first thought was that Joan was consoling them. Dad’s expres-
Every breath came in slow intervals. Each one was labored
Joan must have seen the disbelief etched on my face. She
Perhaps to take our minds off the horrific scene, Joan began to
The uncontrollable gasps brought tears to my eyes. As I bent
Others weren’t so lucky, I knew. Few are offered the chance to
Mom’s precious gifts of love would be given no more. It was
Many times the distance between breaths was more than ten
As he had done nearly every day since his early retirement, Dad
The phone rang at eight o’clock that morning. I leaned
Dad’s house, other than I left a gap in the driver’s side window
Mom and Dad’s house. Something about that phrase didn’t
Mom if we omit her name from the classification that has
always been “Mom and Dad’s house”? Mom was the one who
Her refined sense of style could be found in every room of the
I flopped down on the couch and surveyed the room. Other
Over the last seven days I had gotten more accustomed to
Mom’s kitchen than in any other time in my life. I knew pre-
Next to the kitchen window hung a gold-framed picture. It
One night a man had a dream. He dreamed he was
I began to cry alone. The burden of my regrets was heavy and
As many times as I had hugged my mother and told her I
Being alone with one’s thoughts can be a dangerous thing
There had been a time when we begged God to take her. The
My family had known nothing of palliative care prior to our
We were lucky to have such a large family to support each
But the termstrengthinnumbers didn’t seem to apply. We were
I think it’s impossible to prepare for hospice. One can only
Time was a fickle thing during the entire ordeal. Had it not
It is amazing to me now how much time we fritter away on
find I don’t complain about how a snowfall is congesting road-
The “awakenings” I referred to were just that. I found it
Mom had driven breast cancer from her body. If she could do
The last seven days of my mother’s life were the worst in my
Had we not known that our mother’s death was as imminent as
Once the realization was absorbed that our mother was going
Our hopes were realized in a profound way. What we
0 of .
Results for:
No results containing your search query
P. 1
Seven Days of Hospice

Seven Days of Hospice

Ratings: (0)|Views: 216|Likes:
Published by iUniverseBooks
Blessed with a loving marriage and six children, Elaine Wilmes was about to enter the autumn of her life-then she was diagnosed with breast cancer. After a year of chemotherapy and Herceptin treatments, the doctors pronounced her cancer-free. But her cancer reappeared with a vengeance, first with the development of bone cancer, and then brain cancer.

When all treatment options had been exhausted, the family called hospice, whose mission is to support terminally ill patients and their families. Through hospice care, the family was able to release Elaine to the great beyond as quietly, painlessly, and lovingly as possible and witness her passing with renewed hope and in a profound and life-changing way.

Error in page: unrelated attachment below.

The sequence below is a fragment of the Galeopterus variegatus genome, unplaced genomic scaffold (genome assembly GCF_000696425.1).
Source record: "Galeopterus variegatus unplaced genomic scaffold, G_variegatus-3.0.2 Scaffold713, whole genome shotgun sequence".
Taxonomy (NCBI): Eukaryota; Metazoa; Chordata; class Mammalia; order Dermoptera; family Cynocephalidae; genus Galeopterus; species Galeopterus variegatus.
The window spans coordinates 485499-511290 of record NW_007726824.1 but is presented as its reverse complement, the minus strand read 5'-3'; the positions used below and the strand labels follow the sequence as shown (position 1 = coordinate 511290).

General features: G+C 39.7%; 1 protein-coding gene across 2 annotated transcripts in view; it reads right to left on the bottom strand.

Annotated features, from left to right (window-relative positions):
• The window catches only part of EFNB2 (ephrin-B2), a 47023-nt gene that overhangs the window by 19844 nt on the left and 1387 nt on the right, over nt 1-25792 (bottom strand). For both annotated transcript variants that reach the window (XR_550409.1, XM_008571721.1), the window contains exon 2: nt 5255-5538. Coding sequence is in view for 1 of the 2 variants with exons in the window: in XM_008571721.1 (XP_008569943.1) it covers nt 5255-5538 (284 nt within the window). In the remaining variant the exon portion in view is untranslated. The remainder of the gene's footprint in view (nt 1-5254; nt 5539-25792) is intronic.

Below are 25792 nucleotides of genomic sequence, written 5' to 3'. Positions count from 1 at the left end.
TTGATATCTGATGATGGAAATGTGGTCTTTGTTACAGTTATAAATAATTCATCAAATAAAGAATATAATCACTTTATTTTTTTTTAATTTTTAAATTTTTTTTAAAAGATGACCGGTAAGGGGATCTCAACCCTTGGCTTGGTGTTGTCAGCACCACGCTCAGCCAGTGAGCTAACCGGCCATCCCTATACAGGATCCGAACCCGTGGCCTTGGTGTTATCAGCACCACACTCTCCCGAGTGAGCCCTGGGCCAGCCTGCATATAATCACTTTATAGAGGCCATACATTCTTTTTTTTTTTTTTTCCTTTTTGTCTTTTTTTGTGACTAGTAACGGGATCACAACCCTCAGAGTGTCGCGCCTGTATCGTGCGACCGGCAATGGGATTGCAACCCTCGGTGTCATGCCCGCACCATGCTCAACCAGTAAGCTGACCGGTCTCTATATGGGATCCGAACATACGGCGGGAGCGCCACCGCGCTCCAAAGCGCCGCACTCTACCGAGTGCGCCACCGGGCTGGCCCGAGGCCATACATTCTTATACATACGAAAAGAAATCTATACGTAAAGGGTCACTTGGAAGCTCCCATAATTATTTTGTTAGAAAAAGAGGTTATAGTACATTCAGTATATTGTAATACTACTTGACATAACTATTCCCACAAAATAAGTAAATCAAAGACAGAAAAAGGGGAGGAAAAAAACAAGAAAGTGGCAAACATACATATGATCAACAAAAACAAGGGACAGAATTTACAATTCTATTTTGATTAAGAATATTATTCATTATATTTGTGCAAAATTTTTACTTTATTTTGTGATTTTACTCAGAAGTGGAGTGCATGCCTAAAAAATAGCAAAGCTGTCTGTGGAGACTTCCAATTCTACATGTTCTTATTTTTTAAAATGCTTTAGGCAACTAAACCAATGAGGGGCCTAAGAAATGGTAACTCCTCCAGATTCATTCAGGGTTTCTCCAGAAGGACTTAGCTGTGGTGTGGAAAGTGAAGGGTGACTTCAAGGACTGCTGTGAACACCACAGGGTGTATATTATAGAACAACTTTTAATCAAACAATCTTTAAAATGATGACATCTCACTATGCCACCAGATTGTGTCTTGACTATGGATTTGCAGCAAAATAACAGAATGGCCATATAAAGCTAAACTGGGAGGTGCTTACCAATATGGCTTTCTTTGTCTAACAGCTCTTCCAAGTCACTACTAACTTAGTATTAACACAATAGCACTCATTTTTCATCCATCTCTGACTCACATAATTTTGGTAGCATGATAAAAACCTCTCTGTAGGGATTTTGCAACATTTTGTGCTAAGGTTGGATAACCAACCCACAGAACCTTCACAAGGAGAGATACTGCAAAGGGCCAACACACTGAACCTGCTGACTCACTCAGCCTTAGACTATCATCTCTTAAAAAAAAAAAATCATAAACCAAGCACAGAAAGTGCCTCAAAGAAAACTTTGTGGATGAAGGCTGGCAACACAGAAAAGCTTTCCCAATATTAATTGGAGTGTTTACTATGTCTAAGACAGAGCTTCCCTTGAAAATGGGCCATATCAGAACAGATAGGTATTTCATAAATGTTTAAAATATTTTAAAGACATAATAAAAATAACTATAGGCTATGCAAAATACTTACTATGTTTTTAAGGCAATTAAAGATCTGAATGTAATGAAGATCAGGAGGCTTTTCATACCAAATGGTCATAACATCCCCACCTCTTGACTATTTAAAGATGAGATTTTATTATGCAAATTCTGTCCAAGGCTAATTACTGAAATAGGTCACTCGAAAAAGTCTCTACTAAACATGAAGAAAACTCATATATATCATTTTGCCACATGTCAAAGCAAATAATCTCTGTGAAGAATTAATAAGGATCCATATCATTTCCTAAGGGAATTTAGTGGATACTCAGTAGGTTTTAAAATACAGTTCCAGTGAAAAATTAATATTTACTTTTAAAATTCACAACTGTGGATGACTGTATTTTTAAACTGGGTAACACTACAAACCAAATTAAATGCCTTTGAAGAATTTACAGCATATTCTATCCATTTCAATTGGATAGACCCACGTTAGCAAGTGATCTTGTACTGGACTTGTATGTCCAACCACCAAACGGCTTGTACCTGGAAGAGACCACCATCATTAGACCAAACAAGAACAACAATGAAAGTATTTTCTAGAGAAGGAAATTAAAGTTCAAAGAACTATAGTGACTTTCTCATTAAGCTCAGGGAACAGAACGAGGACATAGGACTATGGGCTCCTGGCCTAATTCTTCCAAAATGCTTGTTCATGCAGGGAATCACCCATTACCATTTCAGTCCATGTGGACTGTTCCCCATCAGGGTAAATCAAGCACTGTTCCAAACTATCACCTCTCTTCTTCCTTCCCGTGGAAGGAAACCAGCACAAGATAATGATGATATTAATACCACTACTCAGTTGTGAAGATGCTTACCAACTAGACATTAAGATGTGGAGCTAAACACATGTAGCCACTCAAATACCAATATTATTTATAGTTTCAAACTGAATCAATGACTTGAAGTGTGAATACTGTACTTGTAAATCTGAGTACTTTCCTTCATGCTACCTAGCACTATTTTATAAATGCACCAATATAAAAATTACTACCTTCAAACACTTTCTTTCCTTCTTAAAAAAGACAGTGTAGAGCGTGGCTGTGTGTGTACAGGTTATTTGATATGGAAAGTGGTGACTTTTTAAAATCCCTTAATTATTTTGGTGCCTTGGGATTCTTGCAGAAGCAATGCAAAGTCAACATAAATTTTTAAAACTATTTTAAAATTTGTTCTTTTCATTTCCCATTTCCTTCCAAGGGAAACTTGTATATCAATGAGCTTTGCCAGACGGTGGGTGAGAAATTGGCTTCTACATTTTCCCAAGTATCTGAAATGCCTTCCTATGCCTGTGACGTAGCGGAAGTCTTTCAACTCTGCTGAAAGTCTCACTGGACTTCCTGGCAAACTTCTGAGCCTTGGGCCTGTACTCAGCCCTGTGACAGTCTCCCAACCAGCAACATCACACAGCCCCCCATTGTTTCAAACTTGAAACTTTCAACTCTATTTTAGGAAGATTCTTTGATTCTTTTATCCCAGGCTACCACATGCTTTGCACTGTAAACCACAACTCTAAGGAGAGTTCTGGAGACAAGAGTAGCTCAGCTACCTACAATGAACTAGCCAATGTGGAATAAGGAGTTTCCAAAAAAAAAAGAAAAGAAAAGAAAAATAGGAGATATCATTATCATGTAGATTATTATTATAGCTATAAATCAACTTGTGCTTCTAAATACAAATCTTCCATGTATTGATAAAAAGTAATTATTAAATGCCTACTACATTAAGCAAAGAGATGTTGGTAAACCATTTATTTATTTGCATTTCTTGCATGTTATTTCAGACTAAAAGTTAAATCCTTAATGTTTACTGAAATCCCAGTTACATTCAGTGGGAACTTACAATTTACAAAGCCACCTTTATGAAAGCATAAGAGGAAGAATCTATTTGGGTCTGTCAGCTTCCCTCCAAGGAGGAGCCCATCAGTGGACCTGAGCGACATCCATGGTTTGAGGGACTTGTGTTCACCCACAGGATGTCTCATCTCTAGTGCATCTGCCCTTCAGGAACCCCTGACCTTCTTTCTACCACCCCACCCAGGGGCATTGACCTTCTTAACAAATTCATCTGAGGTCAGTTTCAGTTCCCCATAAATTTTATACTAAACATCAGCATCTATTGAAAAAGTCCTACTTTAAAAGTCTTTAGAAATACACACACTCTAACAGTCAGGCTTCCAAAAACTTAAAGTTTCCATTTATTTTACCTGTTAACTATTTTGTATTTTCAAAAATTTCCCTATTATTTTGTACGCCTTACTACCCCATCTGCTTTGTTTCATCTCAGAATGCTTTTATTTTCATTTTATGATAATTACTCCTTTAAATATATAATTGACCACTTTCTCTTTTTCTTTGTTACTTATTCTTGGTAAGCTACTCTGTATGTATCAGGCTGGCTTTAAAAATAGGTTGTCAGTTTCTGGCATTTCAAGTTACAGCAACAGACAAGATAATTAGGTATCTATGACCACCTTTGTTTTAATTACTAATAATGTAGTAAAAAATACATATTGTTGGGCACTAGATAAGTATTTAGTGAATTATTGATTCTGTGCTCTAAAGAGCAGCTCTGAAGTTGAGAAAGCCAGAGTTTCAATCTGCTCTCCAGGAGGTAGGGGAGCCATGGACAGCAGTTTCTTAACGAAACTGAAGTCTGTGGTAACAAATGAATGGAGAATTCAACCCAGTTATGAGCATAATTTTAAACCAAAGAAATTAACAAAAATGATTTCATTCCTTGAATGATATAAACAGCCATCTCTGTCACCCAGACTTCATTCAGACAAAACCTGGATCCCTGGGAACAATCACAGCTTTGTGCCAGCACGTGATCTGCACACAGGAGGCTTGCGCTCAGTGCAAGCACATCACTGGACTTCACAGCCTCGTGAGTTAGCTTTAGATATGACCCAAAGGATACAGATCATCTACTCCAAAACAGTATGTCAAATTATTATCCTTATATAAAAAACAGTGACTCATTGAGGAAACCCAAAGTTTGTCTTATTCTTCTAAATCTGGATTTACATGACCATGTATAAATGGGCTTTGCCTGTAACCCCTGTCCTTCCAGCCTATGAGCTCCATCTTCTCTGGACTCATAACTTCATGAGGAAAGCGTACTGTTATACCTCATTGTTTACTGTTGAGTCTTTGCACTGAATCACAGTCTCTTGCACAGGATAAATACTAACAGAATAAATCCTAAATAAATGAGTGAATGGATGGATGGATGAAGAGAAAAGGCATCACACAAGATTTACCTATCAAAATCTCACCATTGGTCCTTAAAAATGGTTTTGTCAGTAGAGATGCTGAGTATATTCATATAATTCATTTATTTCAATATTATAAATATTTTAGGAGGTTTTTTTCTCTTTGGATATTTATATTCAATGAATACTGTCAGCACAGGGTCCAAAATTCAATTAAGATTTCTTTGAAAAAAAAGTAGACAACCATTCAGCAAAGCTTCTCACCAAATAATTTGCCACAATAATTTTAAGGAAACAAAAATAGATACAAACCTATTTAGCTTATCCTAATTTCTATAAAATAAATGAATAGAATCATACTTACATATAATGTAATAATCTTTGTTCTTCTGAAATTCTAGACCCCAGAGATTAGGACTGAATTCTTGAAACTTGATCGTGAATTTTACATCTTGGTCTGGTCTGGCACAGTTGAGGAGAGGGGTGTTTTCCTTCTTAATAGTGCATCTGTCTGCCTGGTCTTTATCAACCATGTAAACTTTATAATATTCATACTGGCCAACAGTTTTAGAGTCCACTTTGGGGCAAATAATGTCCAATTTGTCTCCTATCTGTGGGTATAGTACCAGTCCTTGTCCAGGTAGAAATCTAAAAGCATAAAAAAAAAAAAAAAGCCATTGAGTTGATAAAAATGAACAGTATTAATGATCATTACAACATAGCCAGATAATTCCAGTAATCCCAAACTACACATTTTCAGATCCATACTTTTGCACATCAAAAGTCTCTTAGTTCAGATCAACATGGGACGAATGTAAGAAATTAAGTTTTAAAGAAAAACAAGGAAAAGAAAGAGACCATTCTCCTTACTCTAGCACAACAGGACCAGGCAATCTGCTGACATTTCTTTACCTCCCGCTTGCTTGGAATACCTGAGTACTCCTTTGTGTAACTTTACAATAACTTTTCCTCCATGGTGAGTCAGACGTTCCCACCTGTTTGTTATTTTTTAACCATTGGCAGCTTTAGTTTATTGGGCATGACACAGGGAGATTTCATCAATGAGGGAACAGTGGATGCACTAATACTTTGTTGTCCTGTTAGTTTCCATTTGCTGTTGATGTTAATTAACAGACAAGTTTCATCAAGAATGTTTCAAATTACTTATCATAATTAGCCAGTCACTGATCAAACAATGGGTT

This heart-rending memoir gives powerfully candid, moment-to-moment descriptions of the end-of-life experience. Narrated by one of Elaine's sons, D. M. Wilmes, this uplifting story will help other families come to terms with the roller coaster of emotions felt during a loved one's final days.
Blessed with a loving marriage and six children, Elaine Wilmes was about to enter the autumn of her life-then she was diagnosed with breast cancer. After a year of chemotherapy and Herceptin treatments, the doctors pronounced her cancer-free. But her cancer reappeared with a vengeance, first with the development of bone cancer, and then brain cancer.

When all treatment options had been exhausted, the family called hospice, whose mission is to support terminally ill patients and their families. Through hospice care, the family was able to release Elaine to the great beyond as quietly, painlessly, and lovingly as possible and witness her passing with renewed hope and in a profound and life-changing way.

This heart-rending memoir gives powerfully candid, moment-to-moment descriptions of the end-of-life experience. Narrated by one of Elaine's sons, D. M. Wilmes, this uplifting story will help other families come to terms with the roller coaster of emotions felt during a loved one's final days.

More info:

Publish date: Nov 21, 2007
Added to Scribd: Jul 27, 2013
Copyright:Traditional Copyright: All rights reservedISBN:9780595906666
List Price: $6.00 Buy Now

Availability:

Read on Scribd mobile: iPhone, iPad and Android.
Buy the full version from:Amazon
See More
See less

03/19/2014

113

9780595906666

$6.00

USD

pdf

You're Reading a Free Preview
Pages 4 to 40 are not shown in this preview.
You're Reading a Free Preview
Pages 44 to 95 are not shown in this preview.
You're Reading a Free Preview
Pages 99 to 113 are not shown in this preview.

You're Reading a Free Preview

Download
/*********** DO NOT ALTER ANYTHING BELOW THIS LINE ! ************/ var s_code=s.t();if(s_code)document.write(s_code)//-->